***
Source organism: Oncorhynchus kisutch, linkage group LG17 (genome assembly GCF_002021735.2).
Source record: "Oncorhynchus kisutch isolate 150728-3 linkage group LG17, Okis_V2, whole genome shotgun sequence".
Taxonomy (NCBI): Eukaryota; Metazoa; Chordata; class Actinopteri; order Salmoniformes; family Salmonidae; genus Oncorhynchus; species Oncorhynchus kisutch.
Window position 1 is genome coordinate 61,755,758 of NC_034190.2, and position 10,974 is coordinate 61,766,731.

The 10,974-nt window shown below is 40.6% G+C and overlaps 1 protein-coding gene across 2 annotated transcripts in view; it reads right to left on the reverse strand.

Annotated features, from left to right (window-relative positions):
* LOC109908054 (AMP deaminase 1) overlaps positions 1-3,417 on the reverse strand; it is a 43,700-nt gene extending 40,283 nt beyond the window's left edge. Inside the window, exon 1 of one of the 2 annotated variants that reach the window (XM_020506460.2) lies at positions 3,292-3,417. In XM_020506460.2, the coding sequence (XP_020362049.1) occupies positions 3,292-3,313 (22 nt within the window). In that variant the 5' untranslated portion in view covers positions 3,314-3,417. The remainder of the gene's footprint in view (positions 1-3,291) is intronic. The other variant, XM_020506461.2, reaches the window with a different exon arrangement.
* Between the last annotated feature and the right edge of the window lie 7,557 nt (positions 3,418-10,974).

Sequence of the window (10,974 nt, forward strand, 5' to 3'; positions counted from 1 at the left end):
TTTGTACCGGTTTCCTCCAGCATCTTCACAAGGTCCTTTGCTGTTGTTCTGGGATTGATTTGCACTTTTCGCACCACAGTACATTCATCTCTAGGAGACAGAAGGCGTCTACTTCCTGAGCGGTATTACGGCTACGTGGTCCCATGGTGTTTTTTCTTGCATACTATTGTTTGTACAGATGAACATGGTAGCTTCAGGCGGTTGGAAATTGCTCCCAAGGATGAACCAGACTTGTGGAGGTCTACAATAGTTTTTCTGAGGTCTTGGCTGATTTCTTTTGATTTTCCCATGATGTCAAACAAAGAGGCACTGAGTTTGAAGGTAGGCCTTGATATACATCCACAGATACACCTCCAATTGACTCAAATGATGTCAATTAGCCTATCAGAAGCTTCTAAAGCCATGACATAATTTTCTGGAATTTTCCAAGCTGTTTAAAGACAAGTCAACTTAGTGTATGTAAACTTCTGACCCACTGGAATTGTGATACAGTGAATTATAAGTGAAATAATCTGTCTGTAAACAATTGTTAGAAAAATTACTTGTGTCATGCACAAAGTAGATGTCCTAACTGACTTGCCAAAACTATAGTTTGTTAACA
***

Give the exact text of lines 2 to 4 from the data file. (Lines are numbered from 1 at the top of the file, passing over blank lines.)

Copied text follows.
Source record: "Oncorhynchus kisutch isolate 150728-3 linkage group LG17, Okis_V2, whole genome shotgun sequence".
Taxonomy (NCBI): Eukaryota; Metazoa; Chordata; class Actinopteri; order Salmoniformes; family Salmonidae; genus Oncorhynchus; species Oncorhynchus kisutch.
Window position 1 is genome coordinate 61,755,758 of NC_034190.2, and position 10,974 is coordinate 61,766,731.